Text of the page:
With the engine up and running, the generators and avionics on, the cockpit of the PC-12 comes to life. The large Electronic Attitude Direction Indicator (EADI) and Electronic Horizontal Situation Indicator (EHSI) dominate the instrument stack and it is immediately apparent that this is a modern avionics suite.
The panel sports a Bendix/King KLN 90B GPS although it isn’t completely modeled. For instance, it will load flight plans created from the Flight Simulator flight planner, but if you want to modify the flight plan enroute you can only proceed direct to individual waypoints. The concession in realism is acceptable to me since creating a perfect replica of a GPS or FMS is in itself a monumental task (as evidenced by companies that only develop realistic avionics for Flight Simulator). Our first waypoint entered is direct to Vancouver VOR (YVR) 103 miles distant.
With our itinerary set and our cargo loaded we close up the doors and taxi out to the active runway at Seattle. Ground handling for FS2004 aircraft has always been a bit quirky in that nosewheel tracking across the ground and modeling of friction isn’t done very well (as compared to X-Plane for instance). This behavior can be seen on the PC-12 as the nosewheel tends to slide forward even when it is cocked to the side. A touch of differential braking helps enormously but the feeling that you are on an icy ramp prevails.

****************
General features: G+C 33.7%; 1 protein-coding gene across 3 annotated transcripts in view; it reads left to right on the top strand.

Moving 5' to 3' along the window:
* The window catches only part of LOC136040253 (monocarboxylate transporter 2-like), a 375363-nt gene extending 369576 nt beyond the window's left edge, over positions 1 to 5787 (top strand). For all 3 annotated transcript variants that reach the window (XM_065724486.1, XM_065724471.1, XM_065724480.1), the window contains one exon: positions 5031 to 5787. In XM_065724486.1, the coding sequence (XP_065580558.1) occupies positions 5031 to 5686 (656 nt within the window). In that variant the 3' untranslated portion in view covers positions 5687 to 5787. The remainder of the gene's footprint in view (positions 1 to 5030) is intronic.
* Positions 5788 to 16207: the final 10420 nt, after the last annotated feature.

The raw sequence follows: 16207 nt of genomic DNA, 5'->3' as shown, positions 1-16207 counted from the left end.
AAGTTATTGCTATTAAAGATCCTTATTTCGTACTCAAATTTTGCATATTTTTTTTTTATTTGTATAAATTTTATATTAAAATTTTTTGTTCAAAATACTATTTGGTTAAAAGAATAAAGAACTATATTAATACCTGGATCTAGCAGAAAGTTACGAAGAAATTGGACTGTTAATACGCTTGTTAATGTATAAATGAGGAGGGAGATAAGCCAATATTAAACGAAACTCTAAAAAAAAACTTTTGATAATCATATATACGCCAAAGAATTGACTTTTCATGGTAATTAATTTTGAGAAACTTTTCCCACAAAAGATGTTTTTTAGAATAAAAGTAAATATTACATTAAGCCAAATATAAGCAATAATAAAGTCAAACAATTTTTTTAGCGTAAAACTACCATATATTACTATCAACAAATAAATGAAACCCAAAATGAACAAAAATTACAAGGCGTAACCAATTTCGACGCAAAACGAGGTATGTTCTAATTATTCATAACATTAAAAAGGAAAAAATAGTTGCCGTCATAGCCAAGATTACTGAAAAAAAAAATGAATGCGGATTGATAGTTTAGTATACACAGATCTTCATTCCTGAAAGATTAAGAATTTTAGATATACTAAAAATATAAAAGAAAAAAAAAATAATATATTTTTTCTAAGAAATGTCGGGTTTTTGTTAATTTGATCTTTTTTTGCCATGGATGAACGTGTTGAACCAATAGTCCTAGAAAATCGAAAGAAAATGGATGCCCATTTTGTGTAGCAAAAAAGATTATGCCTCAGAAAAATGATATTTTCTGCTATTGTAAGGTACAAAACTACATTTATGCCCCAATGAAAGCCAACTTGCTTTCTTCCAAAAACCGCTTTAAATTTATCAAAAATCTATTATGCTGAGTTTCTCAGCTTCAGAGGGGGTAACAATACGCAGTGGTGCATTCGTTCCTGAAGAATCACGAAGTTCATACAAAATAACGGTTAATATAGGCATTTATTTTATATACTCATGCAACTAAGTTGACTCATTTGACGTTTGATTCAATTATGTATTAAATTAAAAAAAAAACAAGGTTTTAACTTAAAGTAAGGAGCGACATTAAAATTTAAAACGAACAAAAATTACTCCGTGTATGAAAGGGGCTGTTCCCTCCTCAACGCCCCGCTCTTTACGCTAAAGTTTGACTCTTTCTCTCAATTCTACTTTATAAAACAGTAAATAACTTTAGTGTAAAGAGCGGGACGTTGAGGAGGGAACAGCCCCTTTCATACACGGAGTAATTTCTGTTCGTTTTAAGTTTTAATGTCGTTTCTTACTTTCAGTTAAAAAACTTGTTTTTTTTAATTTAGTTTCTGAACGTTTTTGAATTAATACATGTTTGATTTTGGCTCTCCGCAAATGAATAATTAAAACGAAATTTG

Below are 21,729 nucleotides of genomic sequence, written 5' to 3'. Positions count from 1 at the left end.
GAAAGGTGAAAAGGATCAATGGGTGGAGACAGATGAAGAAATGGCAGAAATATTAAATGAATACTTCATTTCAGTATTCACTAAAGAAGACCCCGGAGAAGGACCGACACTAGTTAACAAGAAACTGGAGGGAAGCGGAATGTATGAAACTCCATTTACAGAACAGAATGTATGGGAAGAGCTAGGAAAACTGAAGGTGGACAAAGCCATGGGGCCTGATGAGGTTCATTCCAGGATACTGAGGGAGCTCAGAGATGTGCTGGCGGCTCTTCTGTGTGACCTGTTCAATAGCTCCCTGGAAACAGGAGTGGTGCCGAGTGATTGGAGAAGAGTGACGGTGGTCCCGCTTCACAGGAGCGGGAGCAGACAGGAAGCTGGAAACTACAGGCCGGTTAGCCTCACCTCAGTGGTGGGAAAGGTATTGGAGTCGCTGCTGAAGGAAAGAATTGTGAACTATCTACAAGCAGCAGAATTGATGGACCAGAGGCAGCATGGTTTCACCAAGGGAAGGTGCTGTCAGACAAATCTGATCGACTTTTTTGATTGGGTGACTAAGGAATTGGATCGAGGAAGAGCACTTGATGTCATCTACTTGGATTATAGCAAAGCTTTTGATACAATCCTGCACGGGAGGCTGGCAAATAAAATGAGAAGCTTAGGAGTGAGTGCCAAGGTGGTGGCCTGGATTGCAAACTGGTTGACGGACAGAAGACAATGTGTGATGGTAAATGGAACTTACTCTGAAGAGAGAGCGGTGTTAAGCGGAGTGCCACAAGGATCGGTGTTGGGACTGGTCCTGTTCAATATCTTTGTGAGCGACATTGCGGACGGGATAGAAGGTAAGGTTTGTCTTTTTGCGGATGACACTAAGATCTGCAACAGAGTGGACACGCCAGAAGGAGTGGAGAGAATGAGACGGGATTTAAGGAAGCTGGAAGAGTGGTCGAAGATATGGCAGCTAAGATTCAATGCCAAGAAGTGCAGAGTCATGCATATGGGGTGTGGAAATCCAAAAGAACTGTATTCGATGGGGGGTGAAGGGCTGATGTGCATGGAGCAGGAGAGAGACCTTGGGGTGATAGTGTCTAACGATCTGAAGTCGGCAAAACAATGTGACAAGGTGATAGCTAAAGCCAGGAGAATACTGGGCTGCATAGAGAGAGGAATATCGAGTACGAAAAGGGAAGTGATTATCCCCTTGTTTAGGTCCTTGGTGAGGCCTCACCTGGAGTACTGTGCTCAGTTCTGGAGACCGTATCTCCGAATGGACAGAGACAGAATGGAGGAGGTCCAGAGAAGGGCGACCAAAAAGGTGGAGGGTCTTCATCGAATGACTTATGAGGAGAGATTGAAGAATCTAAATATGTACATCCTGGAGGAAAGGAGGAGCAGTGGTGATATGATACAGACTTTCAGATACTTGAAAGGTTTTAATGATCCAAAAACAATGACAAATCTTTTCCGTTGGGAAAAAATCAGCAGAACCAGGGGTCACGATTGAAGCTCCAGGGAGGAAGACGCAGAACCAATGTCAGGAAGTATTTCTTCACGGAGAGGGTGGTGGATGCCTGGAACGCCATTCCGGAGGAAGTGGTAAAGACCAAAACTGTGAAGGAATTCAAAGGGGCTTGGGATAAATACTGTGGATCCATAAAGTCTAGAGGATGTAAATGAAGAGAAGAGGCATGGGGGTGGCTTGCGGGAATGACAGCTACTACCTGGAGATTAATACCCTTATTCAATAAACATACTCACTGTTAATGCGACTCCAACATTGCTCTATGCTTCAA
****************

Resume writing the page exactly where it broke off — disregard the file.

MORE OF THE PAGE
Into position at the end of the runway we run the power forward and I’m happy to see that Flight1 modeled the ability to over torque and over temp the engine, so you can’t just jam the throttle all the way forward and achieve the proper takeoff power setting. The engine spools up nicely and soon we are heading down the runway. At around 80 knots a positive rotation pulls the nose up to approximately 10 degrees. As one would expect there is a bit of torque and P-factor from such a powerful single engine aircraft, requiring a bit of right rudder to counter.
The external 3D model, as I’ve already mentioned, is just superb. I can pan around the PC-12 for hours and not get tired of looking at its lines. The gear and flap retraction animations are superb with very good attention to detail.